Now I'm going to assume I've seen about 1/3 (more or less, who knows, I've probably seen much more than that) of the city south of Central Park, and that what I haven't seen is most likely resedential and industrial and therefore more likely to have a gas station than the 1/3 that I've seen. So 4 gas stations times 3 is 12 with a fudge factor of, let's say 3 gas stations is 15 gas stations south of Central Park.

Now, I'm going to double that number for dealing with north of the 60's because even though I don't know, I'm going to say that that area is more residential and less commercial. So about 30 gas stations on Manhattan Island.

A quick Google turns up:

GAS STATIONS (PETROL STATIONS, AUTOMOTIVE FUELS) (38 listings) File Created: 10-Nov-03
Tuesday, December 02, 2003

My favorite interview question is What is the difference between the number one and the numeral one?

Bryan Shaw
Tuesday, December 02, 2003

when I interviewed, the senior dev guy had several implementations of an algorithm (for calculating bowling scores) written in different languages.  He'd pick one in a language you didn't know (I got PL/1) and ask you to find the logic flaw in it.

Tuesday, December 02, 2003

Bryan, is there just one difference?  Is there a single-best interpretation of 'number' out there?  I thought that after the initial failures to axiomatize mathematics in set theory and Russell/Whitehead's system, people gave up on a single representation.  If you're just looking for details of Arabic numerals, that seems like a pretty trivial interview question to me.

Tuesday, December 02, 2003

Thanks for answering my question!

To pay-it-forward (so to speak) Dr. Math (and google) to the rescue:

Tuesday, December 02, 2003

That's an interesting site MR, but I think that Doctor Peterson's response is troubling in at least one respect.  He says that, for example, you wouldn't say that the number 'pi' doesn't exist because you can't write its value on a scrap of paper (it being irrational and all).  But does Chaitin's constant exist?  There's some danger in that definition.

Tuesday, December 02, 2003

Obviously the answer to Bryan's question is that there is no such thing as the numeral one, since one is a number, not a numeral. "1" on the other hand is a numeral, not a number. Bryan, what would a person's reply to the question tell you about their suitability for the job?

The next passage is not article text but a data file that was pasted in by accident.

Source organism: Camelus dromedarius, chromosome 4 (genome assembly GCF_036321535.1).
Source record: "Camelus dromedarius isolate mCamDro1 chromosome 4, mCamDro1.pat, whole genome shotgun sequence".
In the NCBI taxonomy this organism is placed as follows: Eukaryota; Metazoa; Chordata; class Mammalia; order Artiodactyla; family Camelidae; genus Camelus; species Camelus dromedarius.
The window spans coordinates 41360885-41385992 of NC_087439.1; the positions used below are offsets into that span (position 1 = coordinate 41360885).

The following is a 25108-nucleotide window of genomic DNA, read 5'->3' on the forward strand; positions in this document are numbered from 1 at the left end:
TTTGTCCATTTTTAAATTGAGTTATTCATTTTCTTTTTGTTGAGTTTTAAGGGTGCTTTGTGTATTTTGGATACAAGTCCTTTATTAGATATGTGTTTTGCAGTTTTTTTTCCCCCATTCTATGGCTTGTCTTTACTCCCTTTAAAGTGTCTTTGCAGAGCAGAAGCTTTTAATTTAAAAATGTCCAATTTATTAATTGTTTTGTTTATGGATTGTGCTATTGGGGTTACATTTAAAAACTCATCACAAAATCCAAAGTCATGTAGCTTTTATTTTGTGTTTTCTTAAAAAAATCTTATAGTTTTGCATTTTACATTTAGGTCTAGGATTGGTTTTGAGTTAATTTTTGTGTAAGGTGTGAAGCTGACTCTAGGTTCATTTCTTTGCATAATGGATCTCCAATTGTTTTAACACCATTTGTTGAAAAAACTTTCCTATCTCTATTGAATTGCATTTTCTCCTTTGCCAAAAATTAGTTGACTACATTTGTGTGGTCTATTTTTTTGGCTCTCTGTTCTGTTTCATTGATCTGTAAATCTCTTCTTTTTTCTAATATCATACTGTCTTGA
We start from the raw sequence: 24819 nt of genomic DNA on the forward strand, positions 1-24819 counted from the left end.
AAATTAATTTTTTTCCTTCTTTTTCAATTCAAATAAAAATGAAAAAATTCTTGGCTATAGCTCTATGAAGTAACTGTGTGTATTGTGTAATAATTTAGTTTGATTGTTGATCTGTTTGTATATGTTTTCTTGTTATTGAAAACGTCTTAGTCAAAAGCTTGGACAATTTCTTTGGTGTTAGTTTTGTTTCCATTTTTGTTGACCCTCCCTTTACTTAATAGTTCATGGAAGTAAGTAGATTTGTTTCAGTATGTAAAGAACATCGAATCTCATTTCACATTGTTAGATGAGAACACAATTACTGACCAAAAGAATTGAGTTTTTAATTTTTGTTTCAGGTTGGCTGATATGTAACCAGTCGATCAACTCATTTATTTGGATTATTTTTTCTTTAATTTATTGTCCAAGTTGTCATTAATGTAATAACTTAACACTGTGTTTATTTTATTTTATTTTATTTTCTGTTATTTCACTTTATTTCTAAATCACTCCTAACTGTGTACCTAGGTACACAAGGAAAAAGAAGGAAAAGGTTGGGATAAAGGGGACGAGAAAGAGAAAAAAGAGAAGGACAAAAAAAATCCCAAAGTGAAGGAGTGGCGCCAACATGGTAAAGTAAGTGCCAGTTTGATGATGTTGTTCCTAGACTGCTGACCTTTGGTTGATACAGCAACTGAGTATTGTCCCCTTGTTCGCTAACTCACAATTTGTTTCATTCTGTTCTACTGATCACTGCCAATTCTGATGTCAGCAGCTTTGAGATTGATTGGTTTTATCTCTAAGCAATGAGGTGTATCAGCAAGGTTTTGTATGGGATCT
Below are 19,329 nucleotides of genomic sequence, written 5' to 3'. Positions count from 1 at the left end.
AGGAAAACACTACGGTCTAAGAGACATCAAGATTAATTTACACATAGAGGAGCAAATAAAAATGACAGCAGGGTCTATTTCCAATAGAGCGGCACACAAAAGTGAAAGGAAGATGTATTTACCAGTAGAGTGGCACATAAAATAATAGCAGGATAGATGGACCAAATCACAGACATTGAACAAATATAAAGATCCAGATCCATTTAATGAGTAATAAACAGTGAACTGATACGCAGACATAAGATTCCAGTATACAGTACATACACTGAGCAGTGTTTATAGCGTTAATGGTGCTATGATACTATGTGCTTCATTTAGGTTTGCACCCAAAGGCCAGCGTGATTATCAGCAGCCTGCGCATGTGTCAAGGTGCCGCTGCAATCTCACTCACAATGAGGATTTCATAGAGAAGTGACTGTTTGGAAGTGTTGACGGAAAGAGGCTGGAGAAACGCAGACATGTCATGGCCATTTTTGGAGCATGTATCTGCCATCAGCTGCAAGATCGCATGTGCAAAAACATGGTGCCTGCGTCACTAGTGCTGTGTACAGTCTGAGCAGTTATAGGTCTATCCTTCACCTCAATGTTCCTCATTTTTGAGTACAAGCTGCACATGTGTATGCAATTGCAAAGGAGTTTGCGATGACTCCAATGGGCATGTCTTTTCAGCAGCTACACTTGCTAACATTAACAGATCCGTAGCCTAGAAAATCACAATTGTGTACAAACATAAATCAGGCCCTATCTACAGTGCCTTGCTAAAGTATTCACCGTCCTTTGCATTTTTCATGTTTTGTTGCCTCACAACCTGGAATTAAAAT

Tuesday, December 02, 2003

So, giving the job to someone that strokes your ego enough to like dumb questions is a good way to interview?

Simon Lucy
Tuesday, December 02, 2003

Matt H.,

I think that is a fine and well-thought out set of interview questions that will give you relevant information if you are hiring a developer.

Dennis Atkins
Tuesday, December 02, 2003

What sort of reply are you looking for in question 1?

It's pretty easy to reel off a response like "it's using inheritance instead of encapsulation", but I'd also mention that by using inheritance you're exposing the whole internal implementation of Engine to Car when it doesn't need to, and you'd have to recompile Car everytime Engine changes.

One of the problems I have in interviews is finding the right words to explain something. I can explain my current project to a non techy, because it's something I do quite a lot. I'd be hard pushed to explain what a pointer is to them, though, even though I understand what it is.

Better Than Being Unemployed...
Wednesday, December 03, 2003

> So, giving the job to someone that strokes your ego enough to like dumb questions is a good way to interview? <

Yes, if you want to hire an employee who will like your dumb management decisions.
Wednesday, December 03, 2003

I told a friend about Joel's "impossible question" (number of gas stations and the like).

He told me that a similar question was asked by Enrico Fermi. The question was "how many piano tuners are in Chicago?"


Nadav Aharoni
Thursday, December 04, 2003